2. We are Members of His Body
It is not written, We ought to be members of Christ’s body, but that “we are members.” All those who have heard the gospel, and believed of Christ, have been sealed by the Spirit, and are fellow members of the one body. We are not told that such ought to have Christ as their Head, but that “He is the Head of the body, the assembly.” In resurrection and ascension, having secured redemption by His blood, He is our one Head. Nor are we told that we ought to be in relation to Him as Head, for we are in that relationship, as members of His body. Neither are we told that we ought to be members of the same body as other true believers, for “all the members of that one body, being many, are one body . . . for by one Spirit are we all baptised into one body.” “Ye shall know the truth, and the truth shall set you free,” said our Lord Jesus Christ; and it is as the truth is made good to us by the Spirit, we are freed from that which is contrary to it. The truth sanctifies.
Nearly every religious organization in Christendom speaks freely of the church; and the Papists especially contend zealously for the one body—the true church, as they say—or, the holy catholic church. When, however, you look for that which is absolutely essential to the existence of the body—when you look for the Head—for Christ the living, exalted Head of the assembly, you discover that these systems are so organized as to give no place to Him. If this discovery be correct—and who can deny it?—then it is quite evident that none of them are the body of which Christ is the Head; and if the Spirit has taught us the truth that we are members of His body, is it not grave inconsistency for us to be members of another body?
The Holy Spirit is here to glorify our Lord Jesus Christ, and any true revival or recovery is to Him; not to a better religious system than was known before, but to Christ; and even when real recovery is known and enjoyed, the same danger as existed in apostolic days is still present—the danger of “not holding fast the Head,” of whose body we are members, because of subtle influences which are always at work to turn our hearts and minds away from Him—influences that are “not after Christ,” as we are told.
The truth of which we speak was given by the Spirit through Paul. All who received the Spirit at Pentecost were baptized into one body then, but the truth was revealed after. Peter, the apostle to the Jews, does not speak of it either in the Acts or in his epistles; Paul, the apostle to the Gentiles, unfolds it fully. Indeed, the administration of the truth of the mystery, which is so closely allied to it, we are told, was given to him “to complete the Word of God” (Col. 1:24-27). Previous to this ministry, those who had received the glad tidings were looked upon as a sect in the religious system of the Jews. It was at Ephesus, where Paul laboured so much, that we find the definite breach made. After reasoning for about three months in the Jewish synagogue, he “separated the disciples,” and carried on in the school of Tyrannus (Acts 19:8-9). His epistle to them gives the truth of Christ and the assembly, and it is there we are told, “We are members of His body” (5:30).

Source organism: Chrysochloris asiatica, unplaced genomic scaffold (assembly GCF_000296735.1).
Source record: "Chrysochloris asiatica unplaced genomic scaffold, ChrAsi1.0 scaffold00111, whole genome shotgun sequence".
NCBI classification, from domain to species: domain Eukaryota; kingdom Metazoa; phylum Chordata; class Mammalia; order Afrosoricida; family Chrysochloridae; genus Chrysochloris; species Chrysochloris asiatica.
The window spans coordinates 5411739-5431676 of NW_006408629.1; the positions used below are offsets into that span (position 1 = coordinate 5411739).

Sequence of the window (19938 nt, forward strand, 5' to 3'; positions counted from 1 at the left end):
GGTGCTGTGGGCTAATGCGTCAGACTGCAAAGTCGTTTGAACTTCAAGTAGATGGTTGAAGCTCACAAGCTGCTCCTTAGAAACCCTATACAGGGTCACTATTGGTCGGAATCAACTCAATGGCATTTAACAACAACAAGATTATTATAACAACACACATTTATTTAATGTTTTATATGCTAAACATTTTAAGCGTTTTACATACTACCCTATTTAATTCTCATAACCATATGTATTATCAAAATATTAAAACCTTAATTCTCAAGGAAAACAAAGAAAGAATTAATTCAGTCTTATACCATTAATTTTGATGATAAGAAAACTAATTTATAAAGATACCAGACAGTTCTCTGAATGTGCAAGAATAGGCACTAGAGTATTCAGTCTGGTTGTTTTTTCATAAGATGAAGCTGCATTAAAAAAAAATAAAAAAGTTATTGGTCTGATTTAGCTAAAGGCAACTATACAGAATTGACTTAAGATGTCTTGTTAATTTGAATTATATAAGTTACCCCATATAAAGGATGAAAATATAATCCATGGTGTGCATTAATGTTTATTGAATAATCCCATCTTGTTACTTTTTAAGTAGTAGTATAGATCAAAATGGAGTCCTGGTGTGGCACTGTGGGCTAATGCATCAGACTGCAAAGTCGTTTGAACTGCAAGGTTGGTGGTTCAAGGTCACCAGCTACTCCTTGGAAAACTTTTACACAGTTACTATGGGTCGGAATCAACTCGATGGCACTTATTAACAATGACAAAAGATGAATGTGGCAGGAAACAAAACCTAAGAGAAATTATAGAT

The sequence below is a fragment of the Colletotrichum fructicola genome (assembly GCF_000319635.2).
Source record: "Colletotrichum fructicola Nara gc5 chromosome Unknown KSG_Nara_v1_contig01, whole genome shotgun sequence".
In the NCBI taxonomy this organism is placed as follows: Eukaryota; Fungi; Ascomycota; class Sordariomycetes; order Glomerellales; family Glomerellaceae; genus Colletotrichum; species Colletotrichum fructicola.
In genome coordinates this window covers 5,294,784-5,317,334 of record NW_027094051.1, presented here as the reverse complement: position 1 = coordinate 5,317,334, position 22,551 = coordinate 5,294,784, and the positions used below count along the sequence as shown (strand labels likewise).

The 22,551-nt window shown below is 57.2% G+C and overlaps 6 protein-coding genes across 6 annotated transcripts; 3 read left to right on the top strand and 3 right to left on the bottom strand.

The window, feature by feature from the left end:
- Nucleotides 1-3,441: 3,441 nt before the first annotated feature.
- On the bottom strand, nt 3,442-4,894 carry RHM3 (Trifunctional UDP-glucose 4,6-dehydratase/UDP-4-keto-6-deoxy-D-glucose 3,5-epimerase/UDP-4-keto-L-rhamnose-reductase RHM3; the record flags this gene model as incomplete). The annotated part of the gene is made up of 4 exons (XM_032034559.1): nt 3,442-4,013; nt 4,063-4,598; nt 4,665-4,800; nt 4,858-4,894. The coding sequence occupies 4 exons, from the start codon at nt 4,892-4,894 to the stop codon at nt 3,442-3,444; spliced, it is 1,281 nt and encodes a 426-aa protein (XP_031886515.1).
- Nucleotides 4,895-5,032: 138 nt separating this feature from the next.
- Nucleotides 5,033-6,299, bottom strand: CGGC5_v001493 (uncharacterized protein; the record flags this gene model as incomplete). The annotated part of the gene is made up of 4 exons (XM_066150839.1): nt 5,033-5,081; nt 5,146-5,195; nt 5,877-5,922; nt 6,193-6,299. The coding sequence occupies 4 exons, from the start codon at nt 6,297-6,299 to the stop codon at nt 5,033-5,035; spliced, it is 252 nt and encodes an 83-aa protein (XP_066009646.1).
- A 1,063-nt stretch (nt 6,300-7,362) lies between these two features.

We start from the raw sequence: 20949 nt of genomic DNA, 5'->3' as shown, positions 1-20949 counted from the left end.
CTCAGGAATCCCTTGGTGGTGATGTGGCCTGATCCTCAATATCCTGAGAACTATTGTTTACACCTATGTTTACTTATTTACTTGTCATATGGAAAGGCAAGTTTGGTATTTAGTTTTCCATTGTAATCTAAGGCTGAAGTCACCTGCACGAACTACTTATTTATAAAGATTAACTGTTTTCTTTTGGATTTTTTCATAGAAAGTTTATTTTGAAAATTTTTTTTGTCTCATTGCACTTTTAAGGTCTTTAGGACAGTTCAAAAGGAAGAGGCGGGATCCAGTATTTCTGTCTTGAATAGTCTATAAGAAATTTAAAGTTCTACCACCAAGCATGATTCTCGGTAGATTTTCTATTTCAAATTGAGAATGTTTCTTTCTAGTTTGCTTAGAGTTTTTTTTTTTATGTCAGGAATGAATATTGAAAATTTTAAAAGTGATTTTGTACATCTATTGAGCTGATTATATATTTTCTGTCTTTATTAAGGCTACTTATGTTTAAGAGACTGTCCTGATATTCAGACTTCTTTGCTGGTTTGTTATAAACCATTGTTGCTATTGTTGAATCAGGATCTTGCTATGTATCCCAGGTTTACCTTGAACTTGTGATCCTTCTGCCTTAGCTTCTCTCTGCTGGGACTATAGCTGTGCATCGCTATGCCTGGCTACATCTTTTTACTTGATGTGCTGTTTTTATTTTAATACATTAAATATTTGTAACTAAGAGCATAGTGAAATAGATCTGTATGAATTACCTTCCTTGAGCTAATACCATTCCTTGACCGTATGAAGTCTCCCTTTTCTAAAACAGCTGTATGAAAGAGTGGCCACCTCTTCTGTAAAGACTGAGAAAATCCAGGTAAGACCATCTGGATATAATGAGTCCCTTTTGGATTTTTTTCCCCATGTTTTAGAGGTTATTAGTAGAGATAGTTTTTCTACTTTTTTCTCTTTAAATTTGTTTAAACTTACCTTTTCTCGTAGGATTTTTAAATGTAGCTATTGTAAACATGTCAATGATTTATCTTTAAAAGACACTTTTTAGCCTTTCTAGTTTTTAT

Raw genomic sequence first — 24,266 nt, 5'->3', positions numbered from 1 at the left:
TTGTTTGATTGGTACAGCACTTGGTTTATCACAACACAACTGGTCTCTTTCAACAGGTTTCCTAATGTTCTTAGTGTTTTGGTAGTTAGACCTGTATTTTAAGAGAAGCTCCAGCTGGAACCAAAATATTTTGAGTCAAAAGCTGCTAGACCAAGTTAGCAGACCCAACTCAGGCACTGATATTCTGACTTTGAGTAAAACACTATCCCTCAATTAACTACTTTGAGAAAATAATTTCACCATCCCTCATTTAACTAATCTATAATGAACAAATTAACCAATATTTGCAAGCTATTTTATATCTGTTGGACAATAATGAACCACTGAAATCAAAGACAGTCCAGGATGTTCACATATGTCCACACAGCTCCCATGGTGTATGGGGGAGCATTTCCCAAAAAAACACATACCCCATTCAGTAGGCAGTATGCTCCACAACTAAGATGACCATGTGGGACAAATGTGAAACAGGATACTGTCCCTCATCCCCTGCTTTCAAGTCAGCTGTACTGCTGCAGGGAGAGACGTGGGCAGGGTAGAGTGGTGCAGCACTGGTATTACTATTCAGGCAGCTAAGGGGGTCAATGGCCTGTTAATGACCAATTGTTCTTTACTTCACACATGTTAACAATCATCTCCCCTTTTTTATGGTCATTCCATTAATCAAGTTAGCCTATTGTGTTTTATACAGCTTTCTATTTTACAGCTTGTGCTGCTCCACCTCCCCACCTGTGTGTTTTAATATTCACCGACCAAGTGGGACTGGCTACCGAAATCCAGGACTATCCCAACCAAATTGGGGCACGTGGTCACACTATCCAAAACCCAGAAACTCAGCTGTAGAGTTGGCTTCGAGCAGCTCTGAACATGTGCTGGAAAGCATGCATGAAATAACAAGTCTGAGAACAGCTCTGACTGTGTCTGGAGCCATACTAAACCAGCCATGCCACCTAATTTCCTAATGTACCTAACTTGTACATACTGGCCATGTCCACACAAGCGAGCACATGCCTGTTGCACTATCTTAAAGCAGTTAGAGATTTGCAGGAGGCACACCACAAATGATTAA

This truth is always used in an inclusive sense, not exclusive. No member can say of another, “I have not need of you,” for every member is necessary; and, if, in the completeness of it, Christ’s body be His fullness (Ep. 1:23), each member is also necessary to Him. How great is the grace that has made this true! How it bows our hearts in humility before Him! and yet fills them with thanksgiving and praise. What honour! What dignity! Members of His body, which is “the fullness of Him who fills all in all.” God grant that we may understand and appreciate this better. To this end we need to be edified. Gifts are given for “the edifying of the body of Christ”; and we are also to seek to build one another up in Christ as fellow-members, even if there be no distinct gift; as it is said of the body, “working in the measure of each one part, works for itself the increase of the body to its self-building up in love” (Eph. 4:16, N.Tr.). The ministry of the gifts is needed, we are told, “till we arrive at the unity of the faith and of the knowledge of the Son of God”; and then, as members of the body, we are to hold the truth in love, and grow up to Christ, the Head, in all things.” There is one body, and one Spirit, and one Head; and though there are many members, they are all members of the same body.
3. The Headship of Christ
We have before us our Lord Jesus Christ as the Head of the body, the assembly; but for the proper elucidation of this, it is necessary to briefly point out His headship in other relations also; for we need not only “the knowledge of God’s will,” but also to be filled with it “in all wisdom and spiritual understanding, so as to walk worthily of the Lord unto all well-pleasing.”